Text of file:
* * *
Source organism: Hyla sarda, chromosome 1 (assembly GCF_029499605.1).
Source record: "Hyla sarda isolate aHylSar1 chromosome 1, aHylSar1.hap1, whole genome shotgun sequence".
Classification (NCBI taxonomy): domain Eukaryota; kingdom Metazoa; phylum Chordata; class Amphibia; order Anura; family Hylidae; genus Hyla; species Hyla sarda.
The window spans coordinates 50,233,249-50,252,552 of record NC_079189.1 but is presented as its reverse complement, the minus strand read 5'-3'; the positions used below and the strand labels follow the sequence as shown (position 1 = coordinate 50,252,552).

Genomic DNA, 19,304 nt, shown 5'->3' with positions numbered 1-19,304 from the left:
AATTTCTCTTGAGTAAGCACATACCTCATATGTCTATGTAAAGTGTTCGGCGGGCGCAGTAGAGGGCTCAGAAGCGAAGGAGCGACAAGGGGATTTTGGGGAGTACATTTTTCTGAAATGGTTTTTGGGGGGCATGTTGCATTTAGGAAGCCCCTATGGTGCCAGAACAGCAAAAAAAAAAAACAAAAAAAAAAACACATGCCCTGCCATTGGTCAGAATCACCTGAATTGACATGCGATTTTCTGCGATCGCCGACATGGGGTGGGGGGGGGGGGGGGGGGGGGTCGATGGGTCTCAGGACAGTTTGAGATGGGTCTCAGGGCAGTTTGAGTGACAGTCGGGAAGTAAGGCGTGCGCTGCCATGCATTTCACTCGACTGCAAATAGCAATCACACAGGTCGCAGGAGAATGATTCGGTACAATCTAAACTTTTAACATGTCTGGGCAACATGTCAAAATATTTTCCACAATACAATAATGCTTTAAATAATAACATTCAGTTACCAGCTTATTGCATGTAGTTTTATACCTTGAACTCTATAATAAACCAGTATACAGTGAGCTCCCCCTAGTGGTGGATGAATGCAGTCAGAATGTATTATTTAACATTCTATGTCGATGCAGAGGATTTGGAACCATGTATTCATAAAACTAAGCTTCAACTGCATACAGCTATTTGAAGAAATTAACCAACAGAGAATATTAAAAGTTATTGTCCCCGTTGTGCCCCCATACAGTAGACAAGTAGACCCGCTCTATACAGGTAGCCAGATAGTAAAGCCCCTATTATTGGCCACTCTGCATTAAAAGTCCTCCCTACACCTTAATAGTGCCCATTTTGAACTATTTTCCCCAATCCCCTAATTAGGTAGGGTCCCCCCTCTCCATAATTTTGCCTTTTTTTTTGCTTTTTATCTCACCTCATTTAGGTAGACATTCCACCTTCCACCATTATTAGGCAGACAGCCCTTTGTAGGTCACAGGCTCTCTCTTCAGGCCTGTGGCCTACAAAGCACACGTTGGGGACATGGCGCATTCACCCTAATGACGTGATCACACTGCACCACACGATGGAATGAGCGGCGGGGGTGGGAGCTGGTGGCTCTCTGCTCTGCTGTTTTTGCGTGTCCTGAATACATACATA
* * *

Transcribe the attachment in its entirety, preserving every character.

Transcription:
Source organism: Hyla sarda, chromosome 1 (assembly GCF_029499605.1).
Source record: "Hyla sarda isolate aHylSar1 chromosome 1, aHylSar1.hap1, whole genome shotgun sequence".
Classification (NCBI taxonomy): domain Eukaryota; kingdom Metazoa; phylum Chordata; class Amphibia; order Anura; family Hylidae; genus Hyla; species Hyla sarda.
The window spans coordinates 50,233,249-50,252,552 of record NC_079189.1 but is presented as its reverse complement, the minus strand read 5'-3'; the positions used below and the strand labels follow the sequence as shown (position 1 = coordinate 50,252,552).

Genomic DNA, 19,304 nt, shown 5'->3' with positions numbered 1-19,304 from the left:
AATTTCTCTTGAGTAAGCACATACCTCATATGTCTATGTAAAGTGTTCGGCGGGCGCAGTAGAGGGCTCAGAAGCGAAGGAGCGACAAGGGGATTTTGGGGAGTACATTTTTCTGAAATGGTTTTTGGGGGGCATGTTGCATTTAGGAAGCCCCTATGGTGCCAGAACAGCAAAAAAAAAAAACAAAAAAAAAAACACATGCCCTGCCATTGGTCAGAATCACCTGAATTGACATGCGATTTTCTGCGATCGCCGACATGGGGTGGGGGGGGGGGGGGGGGGGGGTCGATGGGTCTCAGGACAGTTTGAGATGGGTCTCAGGGCAGTTTGAGTGACAGTCGGGAAGTAAGGCGTGCGCTGCCATGCATTTCACTCGACTGCAAATAGCAATCACACAGGTCGCAGGAGAATGATTCGGTACAATCTAAACTTTTAACATGTCTGGGCAACATGTCAAAATATTTTCCACAATACAATAATGCTTTAAATAATAACATTCAGTTACCAGCTTATTGCATGTAGTTTTATACCTTGAACTCTATAATAAACCAGTATACAGTGAGCTCCCCCTAGTGGTGGATGAATGCAGTCAGAATGTATTATTTAACATTCTATGTCGATGCAGAGGATTTGGAACCATGTATTCATAAAACTAAGCTTCAACTGCATACAGCTATTTGAAGAAATTAACCAACAGAGAATATTAAAAGTTATTGTCCCCGTTGTGCCCCCATACAGTAGACAAGTAGACCCGCTCTATACAGGTAGCCAGATAGTAAAGCCCCTATTATTGGCCACTCTGCATTAAAAGTCCTCCCTACACCTTAATAGTGCCCATTTTGAACTATTTTCCCCAATCCCCTAATTAGGTAGGGTCCCCCCTCTCCATAATTTTGCCTTTTTTTTTGCTTTTTATCTCACCTCATTTAGGTAGACATTCCACCTTCCACCATTATTAGGCAGACAGCCCTTTGTAGGTCACAGGCTCTCTCTTCAGGCCTGTGGCCTACAAAGCACACGTTGGGGACATGGCGCATTCACCCTAATGACGTGATCACACTGCACCACACGATGGAATGAGCGGCGGGGGTGGGAGCTGGTGGCTCTCTGCTCTGCTGTTTTTGCGTGTCCTGAATACATACATA